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Stepan Lavrouk
Stepan Lavrouk
Articles (514) 

Everyone Is Just Winging It: Howard Marks on Why Listening to Forecasters Isn't Helpful

Nobody can forecast the future, but the danger lies in thinking that there are people who can

October 25, 2019

One of my favorite opinion pieces of all time was an article published in the Guardian about five years ago entitled ‘Everyone is just totally winging it, all the time’. In short, it makes the point that every person, no matter which societal level they are on, is essentially blindly stumbling forward through life and that the competence that we ascribe to high-profile decision-makers is almost always not warranted.

I was reminded of the piece while watching this talk given by value investor Howard Marks (Trades, Portfolio) at the CFA Society of India. In it, he explains why investors should not attempt to forecast the future, and how doing so can lull you into a false sense of security.

The record of forecasters is not great

Marks began by stating the thesis of his case - that no investor can consistently win by guessing what will happen in the future:

“Most investors cannot see the macro-future better than anyone else. The record of forecasters is not great and I don’t believe that anybody has a great career by being right repeatedly about the direction of interest rates, currencies, commodity prices, the economy, or even guessing the direction of the market”.

He then referred to a quote by the economist John Kenneth Galbraith, which I think ties in very well with the Guardian piece I referred to earlier: “We have two kinds of forecasters: ones who don’t know, and the ones who don’t know they don’t know”. Marks continued:

“You must decide which you are. Are you going to bet your career and your performance on predictions about the macro, or are you not?...Most investors act as if they can see the future. Either they think they can - some do - or they think they have to try to, in order to be a success in the investment business”.

The danger lies in thinking you know

Contrary to what you might think, there is nothing wrong with embracing your own cluelessness about the future. On the contrary, it is the only prudent course of action. The real danger lies in thinking that you know more than you actually do. Marks makes this point by invoking cognitive psychologist Amos Tversky:

“It’s frightening to think that you might not know something, but more frightening to think that, by and large, the world is run by people who have faith that they know exactly what’s going on”.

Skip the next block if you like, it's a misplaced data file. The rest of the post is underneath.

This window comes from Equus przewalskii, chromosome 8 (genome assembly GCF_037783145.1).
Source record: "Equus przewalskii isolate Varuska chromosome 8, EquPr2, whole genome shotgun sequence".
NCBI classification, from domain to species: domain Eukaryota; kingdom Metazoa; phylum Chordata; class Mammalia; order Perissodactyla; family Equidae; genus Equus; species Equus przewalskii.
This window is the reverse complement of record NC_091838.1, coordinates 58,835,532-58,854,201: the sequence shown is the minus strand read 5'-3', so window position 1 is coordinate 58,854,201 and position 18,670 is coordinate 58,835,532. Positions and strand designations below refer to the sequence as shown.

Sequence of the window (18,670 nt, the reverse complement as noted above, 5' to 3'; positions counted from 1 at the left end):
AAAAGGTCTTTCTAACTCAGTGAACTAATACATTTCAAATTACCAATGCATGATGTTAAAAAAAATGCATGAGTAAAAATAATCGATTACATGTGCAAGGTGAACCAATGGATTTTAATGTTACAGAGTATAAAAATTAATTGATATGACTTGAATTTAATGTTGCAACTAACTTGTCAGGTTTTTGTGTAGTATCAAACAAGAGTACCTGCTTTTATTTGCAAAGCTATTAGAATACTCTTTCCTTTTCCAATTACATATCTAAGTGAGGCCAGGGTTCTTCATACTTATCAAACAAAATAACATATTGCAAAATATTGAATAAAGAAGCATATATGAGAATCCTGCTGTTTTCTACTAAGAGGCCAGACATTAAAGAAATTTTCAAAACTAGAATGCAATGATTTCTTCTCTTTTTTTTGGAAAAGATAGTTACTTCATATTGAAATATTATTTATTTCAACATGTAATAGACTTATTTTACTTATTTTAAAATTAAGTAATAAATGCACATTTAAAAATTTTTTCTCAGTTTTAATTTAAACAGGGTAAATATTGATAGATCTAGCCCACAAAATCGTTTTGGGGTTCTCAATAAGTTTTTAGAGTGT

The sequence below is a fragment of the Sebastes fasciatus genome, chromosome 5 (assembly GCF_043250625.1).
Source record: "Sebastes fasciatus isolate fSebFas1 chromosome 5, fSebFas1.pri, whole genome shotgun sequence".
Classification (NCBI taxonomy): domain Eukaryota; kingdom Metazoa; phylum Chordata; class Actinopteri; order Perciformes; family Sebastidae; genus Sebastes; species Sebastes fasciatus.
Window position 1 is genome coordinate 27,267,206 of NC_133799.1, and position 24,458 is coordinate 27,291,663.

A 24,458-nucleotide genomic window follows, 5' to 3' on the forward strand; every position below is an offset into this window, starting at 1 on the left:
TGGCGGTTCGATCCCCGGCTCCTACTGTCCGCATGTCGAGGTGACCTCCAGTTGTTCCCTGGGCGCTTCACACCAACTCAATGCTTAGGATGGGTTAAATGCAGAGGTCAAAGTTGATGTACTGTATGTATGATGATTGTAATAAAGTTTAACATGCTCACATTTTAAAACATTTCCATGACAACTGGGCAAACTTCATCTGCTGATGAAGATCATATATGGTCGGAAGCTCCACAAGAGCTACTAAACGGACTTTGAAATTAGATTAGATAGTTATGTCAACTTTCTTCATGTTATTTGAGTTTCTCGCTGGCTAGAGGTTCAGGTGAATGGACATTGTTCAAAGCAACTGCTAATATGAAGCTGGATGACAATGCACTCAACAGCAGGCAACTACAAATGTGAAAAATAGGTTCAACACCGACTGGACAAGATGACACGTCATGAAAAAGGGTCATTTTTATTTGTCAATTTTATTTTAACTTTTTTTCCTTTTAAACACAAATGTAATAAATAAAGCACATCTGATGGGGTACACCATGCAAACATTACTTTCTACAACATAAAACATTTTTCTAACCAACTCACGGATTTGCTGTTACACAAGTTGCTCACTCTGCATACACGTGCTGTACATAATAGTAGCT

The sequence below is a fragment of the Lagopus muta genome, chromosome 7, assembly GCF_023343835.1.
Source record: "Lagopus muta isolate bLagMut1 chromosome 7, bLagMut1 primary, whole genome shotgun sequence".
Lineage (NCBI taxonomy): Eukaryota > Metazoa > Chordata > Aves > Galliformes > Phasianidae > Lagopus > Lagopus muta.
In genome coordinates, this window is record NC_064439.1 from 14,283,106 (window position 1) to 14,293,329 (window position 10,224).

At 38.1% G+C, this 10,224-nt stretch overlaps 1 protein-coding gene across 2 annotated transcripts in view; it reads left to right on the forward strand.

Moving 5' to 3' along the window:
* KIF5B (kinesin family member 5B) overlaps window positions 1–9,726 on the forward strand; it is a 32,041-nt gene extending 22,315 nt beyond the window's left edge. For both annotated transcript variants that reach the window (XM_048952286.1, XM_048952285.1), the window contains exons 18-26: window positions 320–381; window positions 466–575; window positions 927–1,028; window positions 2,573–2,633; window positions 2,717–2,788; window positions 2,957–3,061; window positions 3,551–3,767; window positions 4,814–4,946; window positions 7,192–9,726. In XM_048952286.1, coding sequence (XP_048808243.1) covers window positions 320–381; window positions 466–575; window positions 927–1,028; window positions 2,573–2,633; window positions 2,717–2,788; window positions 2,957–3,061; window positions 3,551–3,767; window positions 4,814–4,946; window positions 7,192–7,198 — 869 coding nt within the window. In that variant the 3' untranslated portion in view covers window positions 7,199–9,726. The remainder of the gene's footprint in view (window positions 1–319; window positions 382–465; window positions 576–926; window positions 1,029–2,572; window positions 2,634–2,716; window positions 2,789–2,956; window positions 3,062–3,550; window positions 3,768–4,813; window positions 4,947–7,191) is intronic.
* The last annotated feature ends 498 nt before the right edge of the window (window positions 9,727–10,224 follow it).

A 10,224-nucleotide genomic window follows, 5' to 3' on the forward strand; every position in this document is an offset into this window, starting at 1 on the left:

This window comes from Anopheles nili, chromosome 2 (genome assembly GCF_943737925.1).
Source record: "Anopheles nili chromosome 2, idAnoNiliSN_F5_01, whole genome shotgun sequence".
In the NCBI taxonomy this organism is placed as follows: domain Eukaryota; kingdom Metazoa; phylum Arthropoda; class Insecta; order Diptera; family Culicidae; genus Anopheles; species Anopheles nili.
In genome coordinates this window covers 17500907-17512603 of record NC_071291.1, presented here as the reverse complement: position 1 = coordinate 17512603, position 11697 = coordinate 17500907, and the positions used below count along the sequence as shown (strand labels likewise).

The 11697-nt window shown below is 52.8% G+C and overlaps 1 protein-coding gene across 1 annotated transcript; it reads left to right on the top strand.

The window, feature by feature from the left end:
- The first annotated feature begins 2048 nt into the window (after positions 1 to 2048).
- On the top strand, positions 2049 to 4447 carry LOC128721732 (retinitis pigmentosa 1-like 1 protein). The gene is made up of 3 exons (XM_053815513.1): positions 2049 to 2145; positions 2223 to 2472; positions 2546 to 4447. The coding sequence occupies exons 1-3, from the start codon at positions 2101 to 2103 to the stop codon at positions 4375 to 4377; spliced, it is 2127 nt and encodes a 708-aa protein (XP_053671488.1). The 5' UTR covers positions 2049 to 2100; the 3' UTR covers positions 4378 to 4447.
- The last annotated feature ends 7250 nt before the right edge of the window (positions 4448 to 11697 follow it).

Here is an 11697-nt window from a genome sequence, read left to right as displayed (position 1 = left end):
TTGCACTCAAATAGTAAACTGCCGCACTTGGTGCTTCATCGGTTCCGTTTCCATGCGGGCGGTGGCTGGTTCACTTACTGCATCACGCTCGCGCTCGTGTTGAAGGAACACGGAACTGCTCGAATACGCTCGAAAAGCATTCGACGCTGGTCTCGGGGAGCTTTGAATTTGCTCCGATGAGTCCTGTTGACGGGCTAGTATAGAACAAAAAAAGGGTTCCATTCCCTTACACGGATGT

I think this strikes at the core of the problem. No one wants the portfolio manager or hired expert to say ‘I don’t know’. The vast majority of people are very uncomfortable with uncertainty. This leads to a feedback mechanism wherein those with the hubris to claim that they can forecast are elevated ahead of those with the humility to admit that they cannot.

As individuals, there is little we can do about this sorry state of affairs at the political level, but we can make sure that we do not fall prey to such misplaced beliefs about our own competence in our personal lives and portfolios. You cannot predict the future, but you can make rational appraisals of the present. Stick to understanding the here and now and you will find that you will go a lot further in the long run than those who believe they have mastered uncertainty.

Disclosure: The author owns no stocks mentioned.

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About the author:

Stepan Lavrouk
Stepan Lavrouk is a financial writer with a background in equity research and macro trading. Specific investing interests include energy, fundamental geoeconomic analysis and biotechnology. He holds a bachelor of science degree from Trinity College Dublin.

Rating: 5.0/5 (2 votes)



Praveen Chawla
Praveen Chawla premium member - 8 months ago

Excellent article Stefan, Reminds we of the Peter Lynch quote : Far more money has been lost by investors preparing for corrections, or trying to anticipate corrections, than has been lost in corrections themselves.

As a investor I recongize that a big part of my performance (good or bad) is due to randomness. All I can do is try to stack the probabilities so the they end up on the right side of 50%. The good thing is so far we are gambling with a loaded dice, which is in our favour. Time is on our side in the stock market (at least so far).

Stepan Lavrouk
Stepan Lavrouk - 8 months ago    Report SPAM

Thanks for the comment. You are right - all you need is to control your risk and be right at least 51% of the time. Doesn't seem like a tall order but in reality it is tricky!

Kenterry - 8 months ago    Report SPAM

Yes, although we cannot forecast the future exactly, we can rely on some signs to predict what will happen in the near future.


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